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Damaged first permanent molar: how conservative can we be? Volume 94, issue 3-4, Septembre-Décembre 2023

Figures


  • Figure 1

  • Figure 2

Tables

Author
Service d’Odontologie Pédiatrique et CCMR O-Rares, CHRU Brabois, rue du Morvan, 54500 Vandœuvre-lès-Nancy, France
Faculté d’Odontologie, Département d’Odontologie Pédiatrique, Université de Lorraine, 7 avenue de la forêt de Haye, 54500 Vandœuvre-lès-Nancy, France
Correspondance : magali.hernandez@univ-lorraine.fr

Introduction

It is a fact reported in the literature that the first permanent molar is the most frequently decayed tooth. Our treatment choice is based mainly on two clinical criteria: the degree of coronal decay and the damage to the pulp tissue. In the absence of pulp tissue necrosis, the following therapeutic gradient: indirect pulp capping, direct pulp capping, partial pulpotomy, cameral pulpotomy should be implemented with the objective of maintaining pulp vitality regardless the degree of maturity of the molar.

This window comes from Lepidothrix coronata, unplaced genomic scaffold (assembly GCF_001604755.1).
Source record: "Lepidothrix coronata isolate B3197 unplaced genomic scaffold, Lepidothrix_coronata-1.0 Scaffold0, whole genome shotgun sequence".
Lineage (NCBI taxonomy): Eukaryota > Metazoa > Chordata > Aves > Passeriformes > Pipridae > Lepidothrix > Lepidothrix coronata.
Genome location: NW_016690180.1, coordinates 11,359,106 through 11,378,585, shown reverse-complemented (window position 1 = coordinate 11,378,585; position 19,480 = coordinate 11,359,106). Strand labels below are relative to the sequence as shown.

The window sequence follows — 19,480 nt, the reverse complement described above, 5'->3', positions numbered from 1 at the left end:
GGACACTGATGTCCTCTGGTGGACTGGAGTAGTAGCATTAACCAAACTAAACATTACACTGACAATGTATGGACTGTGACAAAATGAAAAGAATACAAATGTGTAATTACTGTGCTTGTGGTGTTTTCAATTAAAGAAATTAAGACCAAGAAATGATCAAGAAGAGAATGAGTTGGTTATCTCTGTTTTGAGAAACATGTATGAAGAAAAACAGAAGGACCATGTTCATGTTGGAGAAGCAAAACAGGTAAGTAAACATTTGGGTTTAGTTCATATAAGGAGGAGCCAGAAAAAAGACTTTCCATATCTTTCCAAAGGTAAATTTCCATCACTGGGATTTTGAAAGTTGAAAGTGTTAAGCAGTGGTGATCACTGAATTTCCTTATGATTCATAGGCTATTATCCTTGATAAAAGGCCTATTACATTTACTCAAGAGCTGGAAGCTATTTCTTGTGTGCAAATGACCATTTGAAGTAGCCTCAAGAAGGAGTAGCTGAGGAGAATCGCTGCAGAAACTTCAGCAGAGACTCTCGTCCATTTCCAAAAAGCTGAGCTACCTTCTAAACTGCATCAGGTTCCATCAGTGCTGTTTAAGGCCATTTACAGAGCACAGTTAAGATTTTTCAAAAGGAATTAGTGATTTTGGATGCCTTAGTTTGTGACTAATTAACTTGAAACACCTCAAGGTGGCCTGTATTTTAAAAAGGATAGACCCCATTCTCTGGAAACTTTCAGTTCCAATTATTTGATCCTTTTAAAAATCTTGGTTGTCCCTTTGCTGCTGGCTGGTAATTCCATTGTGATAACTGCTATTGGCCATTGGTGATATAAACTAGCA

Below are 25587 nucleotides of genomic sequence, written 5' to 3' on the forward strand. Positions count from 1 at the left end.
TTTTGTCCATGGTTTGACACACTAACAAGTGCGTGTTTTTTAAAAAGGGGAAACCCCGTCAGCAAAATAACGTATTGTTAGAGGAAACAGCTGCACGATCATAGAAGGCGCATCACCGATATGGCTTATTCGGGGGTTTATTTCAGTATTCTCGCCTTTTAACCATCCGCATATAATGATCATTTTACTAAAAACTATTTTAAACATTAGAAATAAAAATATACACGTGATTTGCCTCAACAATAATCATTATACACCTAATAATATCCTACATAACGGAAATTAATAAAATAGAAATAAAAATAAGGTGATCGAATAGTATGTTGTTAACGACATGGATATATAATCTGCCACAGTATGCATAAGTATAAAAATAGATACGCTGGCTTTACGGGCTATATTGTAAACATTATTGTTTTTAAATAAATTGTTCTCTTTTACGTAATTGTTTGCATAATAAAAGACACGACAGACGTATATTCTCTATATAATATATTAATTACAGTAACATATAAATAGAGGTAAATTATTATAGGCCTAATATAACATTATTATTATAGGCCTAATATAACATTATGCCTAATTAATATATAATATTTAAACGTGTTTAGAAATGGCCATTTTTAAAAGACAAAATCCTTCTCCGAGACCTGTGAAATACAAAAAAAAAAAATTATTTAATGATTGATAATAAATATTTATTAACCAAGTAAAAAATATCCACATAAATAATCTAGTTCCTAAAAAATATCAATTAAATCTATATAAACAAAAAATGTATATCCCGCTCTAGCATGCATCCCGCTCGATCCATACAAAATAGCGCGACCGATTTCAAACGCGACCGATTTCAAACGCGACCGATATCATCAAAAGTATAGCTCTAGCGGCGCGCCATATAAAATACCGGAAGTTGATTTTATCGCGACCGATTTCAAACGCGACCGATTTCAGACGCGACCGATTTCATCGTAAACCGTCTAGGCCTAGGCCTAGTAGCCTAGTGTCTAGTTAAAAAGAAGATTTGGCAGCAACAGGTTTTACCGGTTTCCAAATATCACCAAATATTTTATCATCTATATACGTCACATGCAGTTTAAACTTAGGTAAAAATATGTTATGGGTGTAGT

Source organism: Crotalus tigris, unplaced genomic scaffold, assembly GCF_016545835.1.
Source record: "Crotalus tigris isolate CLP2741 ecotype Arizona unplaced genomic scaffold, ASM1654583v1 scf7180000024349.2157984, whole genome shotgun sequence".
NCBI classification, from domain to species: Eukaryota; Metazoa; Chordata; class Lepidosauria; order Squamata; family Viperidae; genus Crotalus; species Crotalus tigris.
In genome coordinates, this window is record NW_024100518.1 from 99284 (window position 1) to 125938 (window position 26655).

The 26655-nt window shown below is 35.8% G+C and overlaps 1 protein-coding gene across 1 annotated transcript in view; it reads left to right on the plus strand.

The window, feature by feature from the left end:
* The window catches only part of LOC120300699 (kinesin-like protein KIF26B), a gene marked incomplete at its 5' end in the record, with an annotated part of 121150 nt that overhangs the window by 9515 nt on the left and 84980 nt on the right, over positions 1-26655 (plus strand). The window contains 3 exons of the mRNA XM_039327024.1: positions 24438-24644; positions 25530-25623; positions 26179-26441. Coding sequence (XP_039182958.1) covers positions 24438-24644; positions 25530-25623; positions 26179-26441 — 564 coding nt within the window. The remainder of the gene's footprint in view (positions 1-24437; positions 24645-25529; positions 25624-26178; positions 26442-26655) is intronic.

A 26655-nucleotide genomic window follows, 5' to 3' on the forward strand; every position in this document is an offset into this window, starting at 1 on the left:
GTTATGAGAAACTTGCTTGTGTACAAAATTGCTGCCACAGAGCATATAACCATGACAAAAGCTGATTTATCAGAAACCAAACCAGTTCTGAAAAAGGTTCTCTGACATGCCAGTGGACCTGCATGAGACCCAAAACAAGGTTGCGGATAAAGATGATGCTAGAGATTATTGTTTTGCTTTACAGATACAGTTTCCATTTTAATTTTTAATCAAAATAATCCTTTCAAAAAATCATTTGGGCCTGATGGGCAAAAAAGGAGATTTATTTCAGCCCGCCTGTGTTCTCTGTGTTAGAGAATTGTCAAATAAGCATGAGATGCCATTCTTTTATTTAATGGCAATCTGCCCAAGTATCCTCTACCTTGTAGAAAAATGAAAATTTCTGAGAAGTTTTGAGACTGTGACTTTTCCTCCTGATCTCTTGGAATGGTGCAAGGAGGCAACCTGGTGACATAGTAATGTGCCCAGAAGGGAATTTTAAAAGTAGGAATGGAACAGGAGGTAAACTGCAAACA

Discussion

In the case of pulp tissue necrosis, if the tooth is immature, stopping root construction and apical closure requires an apexification or endodontic regeneration technique. The prognosis of these necrotic teeth remains uncertain in the medium and long term (risk of fractures). This raises the question of the indication for avulsion of the first permanent molar (FPM).

Objectives

The main objectives of this article are to present the means of conservation and their limits.

Conclusion

The decision to retain a FPM is based on several criteria, including assessment of pulpal status (which remains problematic, especially on immature permanent teeth) and the feasibility of coronal restoration. The decision to retain or extract a FPM must be the subject of a multidisciplinary discussion between a paediatric dental surgeon and a specialist qualified in dentofacial orthopaedics.